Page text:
By: Hillary Brown – Pontormo, del Sarto, Foschi. One of these names is much less of a household name when it comes to 16th-century Italian art, but the Georgia Museum of Art at the University of Georgia aims to change that this January. “Wealth and Beauty: Pier Francesco Foschi and Painting in Renaissance Florence,” organized by Nelda Damiano, the museum’s Pierre Daura Curator of European Art, is the first exhibition dedicated to Pier Francesco Foschi (1502 – 1567), a highly prolific and fashionable Florentine painter whose career spanned nearly five decades.
Despite his success at the time, Pier Francesco Foschi fell into nearly complete obscurity after his death. “Wealth and Beauty,” on view January 28 to April 24, 2022, offers a timely and critical reevaluation of this versatile and innovative Renaissance master.
Visitors will have the opportunity to discover the significant contribution of a long-forgotten but important artist who helped to shape the cultural landscape of Florentine art. Born in Florence to a family of painters, Foschi trained with Andrea del Sarto, one of the most influential artists of the Renaissance. He received commissions from numerous prominent families of Florence, including the Medici, Pucci and Torrigiani. His assignments included small devotional images and large church altarpieces and frescoes, but he is best known today for his portraits. In his own lifetime he became one of the most sought-after portraitists in his city, celebrated for his ability to convey the gravitas of his subjects and represent the objects that connoted their social and economic status.
“Wealth and Beauty” represents a once-in-a-lifetime opportunity for audiences in Georgia. It will include exceptional works of art from world-renowned museums including the Gallerie degli Uffizi (Florence), the Galleria dell’Accademia di Firenze (Florence), the Museo Thyssen-Bornemisza (Madrid), the Ashmolean Museum (University of Oxford) and the Royal Collection Trust (London), some of which have never been presented in the United States.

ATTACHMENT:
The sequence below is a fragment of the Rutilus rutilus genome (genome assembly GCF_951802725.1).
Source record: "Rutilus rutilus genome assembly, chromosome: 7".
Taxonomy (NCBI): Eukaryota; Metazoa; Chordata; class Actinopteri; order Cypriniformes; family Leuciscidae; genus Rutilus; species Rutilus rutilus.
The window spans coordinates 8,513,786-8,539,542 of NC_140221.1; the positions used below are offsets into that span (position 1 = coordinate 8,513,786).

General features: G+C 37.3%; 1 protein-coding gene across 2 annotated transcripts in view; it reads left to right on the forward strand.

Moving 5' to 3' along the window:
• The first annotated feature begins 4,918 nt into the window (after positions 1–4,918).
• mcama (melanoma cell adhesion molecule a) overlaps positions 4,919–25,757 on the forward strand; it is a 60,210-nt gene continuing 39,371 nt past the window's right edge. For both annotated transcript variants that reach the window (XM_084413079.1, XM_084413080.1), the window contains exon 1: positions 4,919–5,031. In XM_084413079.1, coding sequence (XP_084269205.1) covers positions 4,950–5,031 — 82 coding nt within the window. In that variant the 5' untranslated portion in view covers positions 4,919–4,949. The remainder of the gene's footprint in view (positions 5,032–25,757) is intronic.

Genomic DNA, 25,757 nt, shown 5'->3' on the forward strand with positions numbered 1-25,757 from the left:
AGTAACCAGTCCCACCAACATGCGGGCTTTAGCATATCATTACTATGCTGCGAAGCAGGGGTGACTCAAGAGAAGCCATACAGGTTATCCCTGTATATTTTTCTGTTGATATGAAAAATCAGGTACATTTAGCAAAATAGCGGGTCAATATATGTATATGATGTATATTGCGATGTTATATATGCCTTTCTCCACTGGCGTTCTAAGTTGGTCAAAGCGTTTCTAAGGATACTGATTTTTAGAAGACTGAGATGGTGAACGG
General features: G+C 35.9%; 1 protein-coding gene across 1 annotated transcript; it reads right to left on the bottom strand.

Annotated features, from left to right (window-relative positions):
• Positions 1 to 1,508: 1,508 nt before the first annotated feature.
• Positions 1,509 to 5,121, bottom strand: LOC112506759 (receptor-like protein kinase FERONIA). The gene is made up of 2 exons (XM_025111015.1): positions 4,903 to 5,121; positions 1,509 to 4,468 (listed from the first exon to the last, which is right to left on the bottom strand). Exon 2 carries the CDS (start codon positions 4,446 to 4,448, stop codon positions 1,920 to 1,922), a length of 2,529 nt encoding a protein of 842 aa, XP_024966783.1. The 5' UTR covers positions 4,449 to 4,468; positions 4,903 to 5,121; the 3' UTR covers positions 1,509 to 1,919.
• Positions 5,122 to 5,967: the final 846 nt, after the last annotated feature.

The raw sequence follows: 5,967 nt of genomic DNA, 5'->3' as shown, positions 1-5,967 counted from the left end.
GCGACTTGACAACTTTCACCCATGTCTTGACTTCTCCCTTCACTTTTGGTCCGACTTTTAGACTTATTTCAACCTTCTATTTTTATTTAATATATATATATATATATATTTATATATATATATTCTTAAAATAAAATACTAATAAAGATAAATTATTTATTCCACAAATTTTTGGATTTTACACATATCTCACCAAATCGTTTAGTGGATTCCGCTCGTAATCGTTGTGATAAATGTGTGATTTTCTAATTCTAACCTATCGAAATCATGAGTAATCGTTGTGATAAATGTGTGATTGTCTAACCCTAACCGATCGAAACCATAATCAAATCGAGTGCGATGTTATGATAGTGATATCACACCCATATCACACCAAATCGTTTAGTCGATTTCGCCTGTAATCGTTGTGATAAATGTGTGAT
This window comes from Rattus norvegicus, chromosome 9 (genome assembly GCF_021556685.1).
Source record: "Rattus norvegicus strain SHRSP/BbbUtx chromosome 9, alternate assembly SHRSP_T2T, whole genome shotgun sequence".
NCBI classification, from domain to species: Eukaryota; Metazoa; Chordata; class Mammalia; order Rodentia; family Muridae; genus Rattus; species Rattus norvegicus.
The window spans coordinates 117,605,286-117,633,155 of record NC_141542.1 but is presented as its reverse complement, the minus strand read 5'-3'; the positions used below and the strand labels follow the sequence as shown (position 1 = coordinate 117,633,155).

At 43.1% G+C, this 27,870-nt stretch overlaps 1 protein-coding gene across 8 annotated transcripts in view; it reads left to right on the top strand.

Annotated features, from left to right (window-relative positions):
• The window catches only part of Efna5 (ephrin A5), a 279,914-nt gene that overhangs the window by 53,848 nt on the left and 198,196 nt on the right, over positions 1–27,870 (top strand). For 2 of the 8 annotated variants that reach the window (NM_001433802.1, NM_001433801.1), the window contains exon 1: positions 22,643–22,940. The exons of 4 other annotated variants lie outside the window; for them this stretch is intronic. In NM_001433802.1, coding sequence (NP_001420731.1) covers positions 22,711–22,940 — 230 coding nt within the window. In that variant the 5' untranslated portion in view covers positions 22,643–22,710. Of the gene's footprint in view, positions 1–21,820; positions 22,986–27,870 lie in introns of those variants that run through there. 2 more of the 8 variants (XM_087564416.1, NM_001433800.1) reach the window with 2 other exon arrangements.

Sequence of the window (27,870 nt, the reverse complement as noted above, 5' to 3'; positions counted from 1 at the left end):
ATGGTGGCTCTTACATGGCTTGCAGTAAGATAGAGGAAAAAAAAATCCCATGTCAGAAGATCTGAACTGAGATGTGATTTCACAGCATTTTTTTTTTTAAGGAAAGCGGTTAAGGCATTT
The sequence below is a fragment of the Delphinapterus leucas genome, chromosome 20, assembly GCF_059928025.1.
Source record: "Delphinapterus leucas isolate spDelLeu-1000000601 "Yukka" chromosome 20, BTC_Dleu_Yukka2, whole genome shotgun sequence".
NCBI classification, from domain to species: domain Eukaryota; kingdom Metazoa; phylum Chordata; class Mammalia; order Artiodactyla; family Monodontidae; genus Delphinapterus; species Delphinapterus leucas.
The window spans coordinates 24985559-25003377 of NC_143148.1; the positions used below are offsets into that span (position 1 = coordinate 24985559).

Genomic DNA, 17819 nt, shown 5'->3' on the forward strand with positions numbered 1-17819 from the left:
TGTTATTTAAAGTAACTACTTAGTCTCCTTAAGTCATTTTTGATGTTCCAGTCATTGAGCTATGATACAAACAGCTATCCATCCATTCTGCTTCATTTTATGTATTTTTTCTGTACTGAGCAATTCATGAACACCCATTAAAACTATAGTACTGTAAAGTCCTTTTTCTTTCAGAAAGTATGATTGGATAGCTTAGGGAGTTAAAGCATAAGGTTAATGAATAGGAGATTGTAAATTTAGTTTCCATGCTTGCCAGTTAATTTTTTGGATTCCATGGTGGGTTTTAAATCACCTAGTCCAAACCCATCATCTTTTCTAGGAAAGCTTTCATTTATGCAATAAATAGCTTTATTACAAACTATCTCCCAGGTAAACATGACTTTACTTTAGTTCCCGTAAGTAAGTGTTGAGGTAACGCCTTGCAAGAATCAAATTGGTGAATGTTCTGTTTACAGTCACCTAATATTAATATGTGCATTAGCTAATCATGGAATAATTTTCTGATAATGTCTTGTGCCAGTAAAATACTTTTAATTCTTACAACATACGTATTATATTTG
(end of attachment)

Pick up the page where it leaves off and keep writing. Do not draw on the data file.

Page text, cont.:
The exhibition will also shed light on overlooked pictures in American museums, such as Foschi’s “Portrait of Bartolomeo Compagni,” at the Cummer Museum of Art & Gardens in Jacksonville, Florida; Foschi’s “Portrait of Bartolomeo Gualterotti,” at the Philadelphia Museum of Art; Puligo’s “Portrait of a Woman,” at the David Owsley Museum of Art in Muncie, Indiana; and Bronzino’s “Portrait of a Woman” at the Cleveland Museum of Art. The Samuel H. Kress Collection at the National Gallery of Art, in Washington, D.C., is lending two paintings, one by del Sarto and one by Pontormo.
“We are extremely honored to present an exhibition of this scope at the Georgia Museum of Art,” Damiano said. “This project has benefited from the tremendous support and generosity of museums, art dealers, private collectors, sponsors and scholars in North America and in Europe. We are excited to share with our visitors beautiful works of art from the Renaissance and bring to light an overlooked and fascinating artist like Foschi.”
Foschi has never been the subject of a dedicated monograph, and no scholars have assessed his relevance in the context of Florentine art in a comprehensive way. This exhibition will be accompanied by a fully illustrated catalogue published by the museum and including essays and entries by leading international experts. A version of the exhibition will open at the Galleria dell’Accademia di Firenze following its presentation in Georgia.Renaissance
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